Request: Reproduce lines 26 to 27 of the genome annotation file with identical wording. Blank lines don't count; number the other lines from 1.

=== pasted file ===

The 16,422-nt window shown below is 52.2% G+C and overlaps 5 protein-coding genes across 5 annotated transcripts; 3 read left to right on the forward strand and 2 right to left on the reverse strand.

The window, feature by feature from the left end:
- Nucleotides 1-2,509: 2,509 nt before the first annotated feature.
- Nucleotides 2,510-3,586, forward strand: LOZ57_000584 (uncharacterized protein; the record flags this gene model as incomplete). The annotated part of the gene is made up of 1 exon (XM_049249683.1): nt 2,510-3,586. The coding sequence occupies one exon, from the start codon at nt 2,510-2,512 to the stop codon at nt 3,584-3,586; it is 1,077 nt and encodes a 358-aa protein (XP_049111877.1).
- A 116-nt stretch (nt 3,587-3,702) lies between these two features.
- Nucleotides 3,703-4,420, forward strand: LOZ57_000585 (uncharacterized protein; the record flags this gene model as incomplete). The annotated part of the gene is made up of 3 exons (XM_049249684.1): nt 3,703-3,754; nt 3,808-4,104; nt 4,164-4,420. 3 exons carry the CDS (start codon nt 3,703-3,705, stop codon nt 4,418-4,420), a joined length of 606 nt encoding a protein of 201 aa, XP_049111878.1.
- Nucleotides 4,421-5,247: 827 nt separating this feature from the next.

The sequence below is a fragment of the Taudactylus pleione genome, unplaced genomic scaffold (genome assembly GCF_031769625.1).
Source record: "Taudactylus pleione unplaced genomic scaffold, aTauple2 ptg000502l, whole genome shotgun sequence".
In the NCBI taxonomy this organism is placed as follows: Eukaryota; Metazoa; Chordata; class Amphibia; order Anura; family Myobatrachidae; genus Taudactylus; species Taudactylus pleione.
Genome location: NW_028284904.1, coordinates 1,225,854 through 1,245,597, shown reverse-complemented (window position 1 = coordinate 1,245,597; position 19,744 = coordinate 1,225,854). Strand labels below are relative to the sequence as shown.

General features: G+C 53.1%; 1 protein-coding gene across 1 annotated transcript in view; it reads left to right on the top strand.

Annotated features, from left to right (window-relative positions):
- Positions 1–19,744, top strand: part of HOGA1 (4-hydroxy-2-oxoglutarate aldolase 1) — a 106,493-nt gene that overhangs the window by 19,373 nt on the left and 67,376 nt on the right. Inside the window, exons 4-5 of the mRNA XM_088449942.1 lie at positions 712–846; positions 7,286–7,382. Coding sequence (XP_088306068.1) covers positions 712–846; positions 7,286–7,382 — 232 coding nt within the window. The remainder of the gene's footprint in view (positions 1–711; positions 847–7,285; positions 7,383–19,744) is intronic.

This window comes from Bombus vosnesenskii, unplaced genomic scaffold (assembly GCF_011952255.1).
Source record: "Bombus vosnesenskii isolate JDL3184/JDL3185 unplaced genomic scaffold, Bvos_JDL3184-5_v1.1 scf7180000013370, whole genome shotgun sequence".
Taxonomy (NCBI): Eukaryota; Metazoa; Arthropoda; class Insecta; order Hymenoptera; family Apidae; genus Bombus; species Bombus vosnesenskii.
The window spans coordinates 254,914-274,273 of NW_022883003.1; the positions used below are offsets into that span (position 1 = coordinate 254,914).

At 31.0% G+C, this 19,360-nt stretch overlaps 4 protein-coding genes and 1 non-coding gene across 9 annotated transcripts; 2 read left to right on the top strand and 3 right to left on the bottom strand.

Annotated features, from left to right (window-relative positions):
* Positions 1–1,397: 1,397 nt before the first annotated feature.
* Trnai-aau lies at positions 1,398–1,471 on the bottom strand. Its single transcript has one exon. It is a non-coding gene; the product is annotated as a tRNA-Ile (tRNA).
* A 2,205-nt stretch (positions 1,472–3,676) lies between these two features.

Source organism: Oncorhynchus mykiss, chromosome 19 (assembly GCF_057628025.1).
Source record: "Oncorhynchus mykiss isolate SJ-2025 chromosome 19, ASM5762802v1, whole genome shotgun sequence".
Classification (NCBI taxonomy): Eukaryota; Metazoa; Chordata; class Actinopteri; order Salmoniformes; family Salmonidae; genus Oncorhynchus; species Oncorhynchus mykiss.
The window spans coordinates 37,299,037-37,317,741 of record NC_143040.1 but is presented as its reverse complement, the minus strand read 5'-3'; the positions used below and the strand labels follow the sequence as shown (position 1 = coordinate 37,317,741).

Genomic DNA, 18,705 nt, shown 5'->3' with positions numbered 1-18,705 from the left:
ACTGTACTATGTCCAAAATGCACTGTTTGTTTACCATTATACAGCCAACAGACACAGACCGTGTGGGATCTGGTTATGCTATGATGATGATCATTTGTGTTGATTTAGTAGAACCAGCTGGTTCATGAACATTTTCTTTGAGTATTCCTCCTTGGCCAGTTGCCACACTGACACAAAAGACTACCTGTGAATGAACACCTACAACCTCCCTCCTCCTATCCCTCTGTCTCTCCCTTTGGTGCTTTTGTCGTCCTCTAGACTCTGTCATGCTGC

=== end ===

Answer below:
Classification (NCBI taxonomy): Eukaryota; Metazoa; Chordata; class Actinopteri; order Salmoniformes; family Salmonidae; genus Oncorhynchus; species Oncorhynchus mykiss.
The window spans coordinates 37,299,037-37,317,741 of record NC_143040.1 but is presented as its reverse complement, the minus strand read 5'-3'; the positions used below and the strand labels follow the sequence as shown (position 1 = coordinate 37,317,741).